Drew Lyon: Every once in a while I’ll run into it on something I’m working on. So what causes soil compaction?
Dr. Haly Neely: So it’s mostly driven by the heavy machinery that we have nowadays. I mean, you know, 50 years ago, tractors were nowhere near the size that they are now. More tillage, also. As you decrease the organic matter, you can also increase your compaction, driving on wet soils. So all those kinds of things that we do day to day in agriculture can really start to increase your compaction. And again, it’s nothing that you can readily see with your eyes because it, you know, down in the subsoil.
Drew Lyon: I know I’ve done a few studies on soil compaction. Had a penetrometer.
Dr. Haly Neely: Yes.
Drew Lyon: And, boy, that was kind of difficult to really get consistent measures on, because it kind of depended on how much moisture was in the soil at the time and how much you pushed on it.
Dr. Haly Neely: Oh, absolutely. And that’s one of the great things about this project. So I’m partnering with Dr. Yugeng Ge. He’s at the University of Nebraska-Lincoln. And Cristine Morgan, Dr. Cristine Morgan, Soil Health Institute. And several people here at WSU. But what Dr. Ge has done is he — as Dr. Morgan as well — is they have made a penetrometer that is hydraulically driven. So you don’t have to have a person involved with it anymore. There’s also visible near-infrared sensing technology in the penetrometer. And you just shine a visible or near-infrared light on the soil, and when it bounces back to the sensor, you can measure clay content and water content. Because like you said, water content can influence how hard you have to push your penetrometer into the soil. So with these advances in new sensor technology, we can actually get really consistent measurements of soil compaction in a fairly rapid way. So now we can actually start to map soil compaction in three dimensions across whole fields. So that’s a major innovation and a huge part of this proposal. And hopefully we can start moving forward with these new tools.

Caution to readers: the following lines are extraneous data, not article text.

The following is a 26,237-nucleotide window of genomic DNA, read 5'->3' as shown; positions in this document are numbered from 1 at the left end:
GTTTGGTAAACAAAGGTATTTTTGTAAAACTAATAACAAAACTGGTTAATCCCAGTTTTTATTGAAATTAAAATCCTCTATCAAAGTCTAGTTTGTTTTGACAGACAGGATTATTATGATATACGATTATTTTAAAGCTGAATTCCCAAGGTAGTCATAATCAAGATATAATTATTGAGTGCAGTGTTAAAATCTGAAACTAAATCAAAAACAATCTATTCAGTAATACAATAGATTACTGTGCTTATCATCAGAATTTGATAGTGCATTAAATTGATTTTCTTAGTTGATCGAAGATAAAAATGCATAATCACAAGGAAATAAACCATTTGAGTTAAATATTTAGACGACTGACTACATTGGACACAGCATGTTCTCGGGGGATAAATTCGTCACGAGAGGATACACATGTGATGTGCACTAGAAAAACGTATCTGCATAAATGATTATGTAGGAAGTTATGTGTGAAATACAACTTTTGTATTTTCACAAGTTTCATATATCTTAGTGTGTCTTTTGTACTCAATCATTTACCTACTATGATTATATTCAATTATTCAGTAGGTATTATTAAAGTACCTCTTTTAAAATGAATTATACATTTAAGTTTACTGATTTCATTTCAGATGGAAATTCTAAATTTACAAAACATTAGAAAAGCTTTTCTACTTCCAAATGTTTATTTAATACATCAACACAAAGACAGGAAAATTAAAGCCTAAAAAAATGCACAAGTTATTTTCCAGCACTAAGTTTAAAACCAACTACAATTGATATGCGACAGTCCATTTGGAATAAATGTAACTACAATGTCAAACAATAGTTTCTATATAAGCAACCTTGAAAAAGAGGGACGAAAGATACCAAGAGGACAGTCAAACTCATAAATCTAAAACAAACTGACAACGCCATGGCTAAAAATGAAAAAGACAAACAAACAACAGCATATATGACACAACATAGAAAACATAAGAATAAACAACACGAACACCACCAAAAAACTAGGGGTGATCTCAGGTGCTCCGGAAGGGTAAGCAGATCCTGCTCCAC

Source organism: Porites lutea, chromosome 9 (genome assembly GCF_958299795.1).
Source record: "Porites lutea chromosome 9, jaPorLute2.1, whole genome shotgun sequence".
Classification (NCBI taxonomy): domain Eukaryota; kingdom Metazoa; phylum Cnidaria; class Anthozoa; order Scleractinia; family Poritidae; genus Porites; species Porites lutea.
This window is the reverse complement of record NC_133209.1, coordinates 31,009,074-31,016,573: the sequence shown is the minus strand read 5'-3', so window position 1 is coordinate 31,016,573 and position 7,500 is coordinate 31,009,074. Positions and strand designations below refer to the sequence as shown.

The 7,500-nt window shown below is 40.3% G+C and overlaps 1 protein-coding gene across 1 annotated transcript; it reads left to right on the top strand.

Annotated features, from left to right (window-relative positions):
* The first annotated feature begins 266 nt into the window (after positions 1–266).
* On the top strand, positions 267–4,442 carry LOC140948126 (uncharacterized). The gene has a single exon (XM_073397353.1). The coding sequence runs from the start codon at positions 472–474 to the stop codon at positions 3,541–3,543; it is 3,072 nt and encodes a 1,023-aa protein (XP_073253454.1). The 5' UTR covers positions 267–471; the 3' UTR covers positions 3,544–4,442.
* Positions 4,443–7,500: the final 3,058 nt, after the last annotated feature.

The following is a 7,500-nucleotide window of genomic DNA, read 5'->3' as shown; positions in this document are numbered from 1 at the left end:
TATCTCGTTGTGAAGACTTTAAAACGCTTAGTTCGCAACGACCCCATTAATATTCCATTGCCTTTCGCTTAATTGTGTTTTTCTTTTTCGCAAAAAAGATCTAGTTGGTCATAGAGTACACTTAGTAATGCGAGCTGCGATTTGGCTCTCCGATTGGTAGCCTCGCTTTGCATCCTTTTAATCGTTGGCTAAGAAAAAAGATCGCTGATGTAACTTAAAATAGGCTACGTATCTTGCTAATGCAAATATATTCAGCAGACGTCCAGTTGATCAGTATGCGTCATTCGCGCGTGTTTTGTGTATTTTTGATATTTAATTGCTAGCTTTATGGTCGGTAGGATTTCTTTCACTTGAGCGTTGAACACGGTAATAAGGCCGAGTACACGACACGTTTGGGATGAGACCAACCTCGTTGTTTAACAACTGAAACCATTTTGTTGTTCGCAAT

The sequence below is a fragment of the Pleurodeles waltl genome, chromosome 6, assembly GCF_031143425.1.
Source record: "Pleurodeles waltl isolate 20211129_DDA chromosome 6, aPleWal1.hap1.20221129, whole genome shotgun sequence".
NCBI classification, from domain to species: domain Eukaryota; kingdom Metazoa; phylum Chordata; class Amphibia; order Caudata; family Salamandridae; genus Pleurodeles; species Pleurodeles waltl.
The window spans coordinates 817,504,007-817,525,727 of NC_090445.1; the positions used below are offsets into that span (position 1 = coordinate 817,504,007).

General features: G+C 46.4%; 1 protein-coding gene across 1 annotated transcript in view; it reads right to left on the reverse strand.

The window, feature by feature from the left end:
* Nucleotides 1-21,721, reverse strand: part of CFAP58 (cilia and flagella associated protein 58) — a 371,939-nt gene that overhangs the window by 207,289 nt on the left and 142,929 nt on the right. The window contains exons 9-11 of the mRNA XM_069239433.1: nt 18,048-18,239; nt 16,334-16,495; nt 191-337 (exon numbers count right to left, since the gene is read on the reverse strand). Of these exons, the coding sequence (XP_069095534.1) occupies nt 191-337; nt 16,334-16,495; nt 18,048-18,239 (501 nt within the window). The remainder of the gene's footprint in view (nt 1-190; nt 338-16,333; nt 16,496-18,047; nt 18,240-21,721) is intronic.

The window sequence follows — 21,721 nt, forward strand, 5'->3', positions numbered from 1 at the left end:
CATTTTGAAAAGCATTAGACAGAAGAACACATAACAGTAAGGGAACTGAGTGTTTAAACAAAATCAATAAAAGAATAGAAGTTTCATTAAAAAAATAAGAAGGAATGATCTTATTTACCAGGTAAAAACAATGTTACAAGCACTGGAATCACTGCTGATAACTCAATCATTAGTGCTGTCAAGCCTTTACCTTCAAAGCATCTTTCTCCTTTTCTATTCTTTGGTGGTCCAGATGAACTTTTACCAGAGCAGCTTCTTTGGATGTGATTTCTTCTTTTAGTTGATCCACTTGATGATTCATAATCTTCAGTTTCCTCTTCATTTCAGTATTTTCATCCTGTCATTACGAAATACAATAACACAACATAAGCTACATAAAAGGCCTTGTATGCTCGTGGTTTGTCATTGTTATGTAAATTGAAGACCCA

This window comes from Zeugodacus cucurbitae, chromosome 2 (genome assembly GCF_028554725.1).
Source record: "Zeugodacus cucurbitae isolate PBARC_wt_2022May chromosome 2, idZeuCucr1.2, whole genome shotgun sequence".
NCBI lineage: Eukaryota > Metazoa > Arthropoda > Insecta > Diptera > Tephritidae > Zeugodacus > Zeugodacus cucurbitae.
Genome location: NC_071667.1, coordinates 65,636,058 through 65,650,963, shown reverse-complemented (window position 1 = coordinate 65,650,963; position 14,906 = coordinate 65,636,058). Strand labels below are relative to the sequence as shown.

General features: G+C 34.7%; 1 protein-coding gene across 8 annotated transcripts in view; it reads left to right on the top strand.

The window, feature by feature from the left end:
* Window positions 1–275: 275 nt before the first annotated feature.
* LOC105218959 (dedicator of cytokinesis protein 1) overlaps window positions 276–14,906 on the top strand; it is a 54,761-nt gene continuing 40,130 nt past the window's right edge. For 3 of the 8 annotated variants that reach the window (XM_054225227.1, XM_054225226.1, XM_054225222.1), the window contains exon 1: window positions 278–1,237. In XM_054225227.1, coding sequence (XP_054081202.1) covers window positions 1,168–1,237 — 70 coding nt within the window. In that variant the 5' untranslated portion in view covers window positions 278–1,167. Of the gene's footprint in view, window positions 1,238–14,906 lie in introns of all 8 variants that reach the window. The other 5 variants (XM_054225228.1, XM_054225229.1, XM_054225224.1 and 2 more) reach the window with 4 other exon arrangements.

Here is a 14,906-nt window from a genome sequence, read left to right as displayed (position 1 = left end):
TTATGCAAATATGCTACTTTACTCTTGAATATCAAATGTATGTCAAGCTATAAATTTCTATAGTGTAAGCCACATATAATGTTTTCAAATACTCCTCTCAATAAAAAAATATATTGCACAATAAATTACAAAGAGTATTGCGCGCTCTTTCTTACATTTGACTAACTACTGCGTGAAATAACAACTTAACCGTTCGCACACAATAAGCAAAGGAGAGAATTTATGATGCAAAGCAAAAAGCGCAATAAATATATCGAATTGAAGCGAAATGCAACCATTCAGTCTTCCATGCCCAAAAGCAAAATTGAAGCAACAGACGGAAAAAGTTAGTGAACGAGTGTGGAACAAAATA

Drew Lyon: That’s very interesting. I guess I went and did my soil compaction work a few decades a little too early. [ Haly laughs ] It sounds like you’re going to have a much better handle on it than I was able to. What impact does soil compaction have on things like soil health and crop yield?
Dr. Haly Neely: So soil compaction really influences almost every aspect of the soil. So as your soil becomes more compacted and it pushes those little particles closer together, water can infiltrate. So when the rain falls on your soil, it doesn’t flow in and soak in nice, it can run off to another location in your field. Really limits the root growth. And if the roots can’t grow down and get those nutrients in the subsoil, it limits your ability for nutrient use efficiency. It limits your nutrient use efficiency. You know, even things like microbes need water and air. And if you have a lot of compaction, then it’s actually even going to reduce your microbial communities. So there’s really not an aspect of the plant that is not impacted from soil compaction. We also have Dr. Karen Sanguinet is on the project as well, and she is going to be measuring the impact of compaction on root growth in several of these systems to really quantify how these different degrees of compaction, the severity of compaction, limits that root growth.
Drew Lyon: Okay. I’ve seen different ways of tacking compact soil — tillage, you know, deep ripping.
Dr. Haly Neely: Of course, yes.
Drew Lyon: A lot of people want to try crops that supposedly have a nice strong taproot to get down through there. But I’ve seen sunflower roots go down hit that compaction zone and just go sideways [ Haly laughs ] until somewhere they can find a way down. Is using plants better than not, than tillage? Or does it all — I suppose it depends. But what are your thoughts on that?